These three dimensions of society have long been recognised. They are common in everyday speech as well as in academic work.

Some people talk about the dimensions using different terminology, perhaps of their own invention. For example:

Rudolf Steiner (philosopher)PoliticalEconomicSpiritual-cultural
Arnold Toynbee (historian)PoliticalEconomicCultural
Pitirim Sorokin (sociologist)CompulsoryContractualFamilistic
Kenneth Boulding (economist)Threat (do this or else)ExchangeIntegrative
Peter Cruttwell (independent theorist)PowerSubsistenceMetaphysics
Guy Siebold
(defence scientist)
VerticalHorizontalOrganisational or social

It does not really matter what we call them. The important thing is to recognise that collective human behaviour has these three distinctive aspects.

The reason why some writers prefer 'cultural' instead of 'social' is perhaps that 'social' can be used in a general sense to describe all collective behaviour, including the political and economic. However, the phrase 'political, economic, social' is well established and, so long as we are aware of the issue, it should not cause any problems. Context is enough to indicate which sense is meant in a particular case.

Note also that, as Steiner's and Cruttwell's terminology implies, 'social' or 'cultural' implies ideological aspects. To be part of a social group means to subscribe to values and beliefs that characterise that group, including religious, spiritual or metaphysical ideas.

It is worth remembering the ancient Greek and Latin origins of these terms:

cityThe city is the focus of power relations, where elites have their governmental bureaucracies or where people come together to argue, debate and seek office.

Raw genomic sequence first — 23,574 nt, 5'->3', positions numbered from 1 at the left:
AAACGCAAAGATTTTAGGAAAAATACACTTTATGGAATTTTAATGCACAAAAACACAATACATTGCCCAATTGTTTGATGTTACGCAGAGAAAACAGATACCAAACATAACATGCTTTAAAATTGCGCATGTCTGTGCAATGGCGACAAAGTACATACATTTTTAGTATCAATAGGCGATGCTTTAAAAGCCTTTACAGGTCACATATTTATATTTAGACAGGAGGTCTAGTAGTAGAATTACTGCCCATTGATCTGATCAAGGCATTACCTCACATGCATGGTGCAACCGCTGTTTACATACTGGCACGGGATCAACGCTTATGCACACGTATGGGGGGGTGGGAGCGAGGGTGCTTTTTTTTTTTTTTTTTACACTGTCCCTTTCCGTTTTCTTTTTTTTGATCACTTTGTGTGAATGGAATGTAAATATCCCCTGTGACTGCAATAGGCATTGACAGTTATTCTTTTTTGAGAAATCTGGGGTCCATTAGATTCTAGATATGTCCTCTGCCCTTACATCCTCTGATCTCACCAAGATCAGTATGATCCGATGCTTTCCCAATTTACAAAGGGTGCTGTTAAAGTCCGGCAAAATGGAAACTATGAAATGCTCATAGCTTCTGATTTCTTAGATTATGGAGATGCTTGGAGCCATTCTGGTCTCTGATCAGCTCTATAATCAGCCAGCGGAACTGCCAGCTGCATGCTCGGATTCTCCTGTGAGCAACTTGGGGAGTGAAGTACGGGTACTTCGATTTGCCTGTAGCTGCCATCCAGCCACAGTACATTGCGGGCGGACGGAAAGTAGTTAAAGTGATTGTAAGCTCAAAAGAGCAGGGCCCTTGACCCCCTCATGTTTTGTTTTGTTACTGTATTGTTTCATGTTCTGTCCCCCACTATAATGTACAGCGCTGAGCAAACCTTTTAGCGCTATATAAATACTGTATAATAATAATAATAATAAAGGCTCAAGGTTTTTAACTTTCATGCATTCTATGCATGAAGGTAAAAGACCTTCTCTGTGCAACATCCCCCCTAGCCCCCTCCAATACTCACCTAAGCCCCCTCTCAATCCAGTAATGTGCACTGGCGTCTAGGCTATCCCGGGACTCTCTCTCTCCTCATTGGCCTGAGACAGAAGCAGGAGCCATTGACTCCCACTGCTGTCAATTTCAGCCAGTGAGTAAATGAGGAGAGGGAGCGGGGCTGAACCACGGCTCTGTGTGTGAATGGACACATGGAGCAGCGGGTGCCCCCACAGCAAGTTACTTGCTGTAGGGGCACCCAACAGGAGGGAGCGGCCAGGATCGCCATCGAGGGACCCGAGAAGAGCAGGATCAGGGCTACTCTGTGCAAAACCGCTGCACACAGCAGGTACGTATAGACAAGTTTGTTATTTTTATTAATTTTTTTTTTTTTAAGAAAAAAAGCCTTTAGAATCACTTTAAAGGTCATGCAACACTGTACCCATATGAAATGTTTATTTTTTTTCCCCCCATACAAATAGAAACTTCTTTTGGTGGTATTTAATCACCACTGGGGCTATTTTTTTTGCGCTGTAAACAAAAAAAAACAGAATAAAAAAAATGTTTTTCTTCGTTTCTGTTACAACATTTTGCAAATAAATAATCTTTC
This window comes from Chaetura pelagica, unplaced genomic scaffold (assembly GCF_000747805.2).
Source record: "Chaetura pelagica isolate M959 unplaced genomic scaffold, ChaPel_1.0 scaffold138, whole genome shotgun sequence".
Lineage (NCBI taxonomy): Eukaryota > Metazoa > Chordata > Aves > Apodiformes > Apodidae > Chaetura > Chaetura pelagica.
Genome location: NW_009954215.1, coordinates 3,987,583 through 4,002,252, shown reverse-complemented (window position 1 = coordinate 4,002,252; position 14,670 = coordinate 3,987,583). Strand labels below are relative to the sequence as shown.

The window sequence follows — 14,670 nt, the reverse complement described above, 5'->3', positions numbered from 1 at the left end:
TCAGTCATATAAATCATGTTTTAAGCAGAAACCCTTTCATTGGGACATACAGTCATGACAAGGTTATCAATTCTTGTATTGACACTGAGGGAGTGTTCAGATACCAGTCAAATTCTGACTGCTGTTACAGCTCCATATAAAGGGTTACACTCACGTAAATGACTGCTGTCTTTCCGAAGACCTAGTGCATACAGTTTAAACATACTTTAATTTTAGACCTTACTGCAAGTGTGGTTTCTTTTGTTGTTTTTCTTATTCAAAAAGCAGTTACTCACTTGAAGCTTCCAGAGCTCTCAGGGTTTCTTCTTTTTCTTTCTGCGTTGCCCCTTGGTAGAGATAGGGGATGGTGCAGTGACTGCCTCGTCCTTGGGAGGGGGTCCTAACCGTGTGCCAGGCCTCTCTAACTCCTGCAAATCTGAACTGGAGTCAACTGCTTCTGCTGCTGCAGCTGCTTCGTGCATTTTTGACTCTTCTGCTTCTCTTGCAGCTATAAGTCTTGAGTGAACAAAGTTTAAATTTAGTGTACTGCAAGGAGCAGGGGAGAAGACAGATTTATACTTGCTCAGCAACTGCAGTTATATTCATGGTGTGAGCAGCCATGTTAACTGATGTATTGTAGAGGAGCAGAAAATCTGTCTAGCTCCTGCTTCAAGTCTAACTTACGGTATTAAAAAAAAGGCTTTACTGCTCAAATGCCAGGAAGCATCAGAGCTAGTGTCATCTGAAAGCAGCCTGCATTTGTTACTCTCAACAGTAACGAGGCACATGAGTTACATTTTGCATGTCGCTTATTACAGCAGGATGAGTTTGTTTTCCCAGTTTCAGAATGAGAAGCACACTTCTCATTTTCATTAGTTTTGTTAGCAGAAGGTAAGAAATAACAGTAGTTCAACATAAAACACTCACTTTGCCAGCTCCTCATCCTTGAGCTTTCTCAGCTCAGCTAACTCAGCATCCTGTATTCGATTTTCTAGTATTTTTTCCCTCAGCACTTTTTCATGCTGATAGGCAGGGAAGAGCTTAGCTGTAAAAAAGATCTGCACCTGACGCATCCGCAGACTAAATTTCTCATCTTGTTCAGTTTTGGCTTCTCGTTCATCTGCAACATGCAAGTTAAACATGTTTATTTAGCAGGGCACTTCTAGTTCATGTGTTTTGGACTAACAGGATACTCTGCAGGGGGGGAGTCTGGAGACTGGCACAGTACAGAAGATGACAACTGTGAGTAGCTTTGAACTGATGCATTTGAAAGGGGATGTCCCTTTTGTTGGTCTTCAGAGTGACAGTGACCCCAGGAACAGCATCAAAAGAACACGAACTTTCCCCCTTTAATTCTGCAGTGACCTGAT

Economicοίκος (oikos)householdThe household has to feed and provide for itself, through its own production and through exchange in the market.
SocialsociusfriendFriends share their outlook on life and feel themselves bound together with a common interest and obligations of mutual support.

Some theorists have denied the three-dimensional model.

  • The sociologist Talcott Parsons supplemented the model with 'military' and 'religious' dimensions. However, military affairs could be seen as an aspect of the political dimension, in its widest sense of power relations, while religion could be seen as an aspect of the social dimension, in its widest sense of common identity and group membership.
  • 'Rational choice theory' contends that all behaviour can be reduced to just one dimension: the economic. According to this, people obey the law or help out loved ones because of what they get out of it, i.e. the benefit of not being punished or the sheer pleasure of being kind and loving. However, this fails to deal with the common-sense perception that a motorist stopping at a traffic light or a mother feeding her baby is engaging in a different kind of activity from buying and selling in the market. With rational choice theory everything interesting is treated as a trivial background assumption about what people would prefer, whereas the behaviours giving some people power over others or giving others a sense of shared interest are really what we need to model and explain.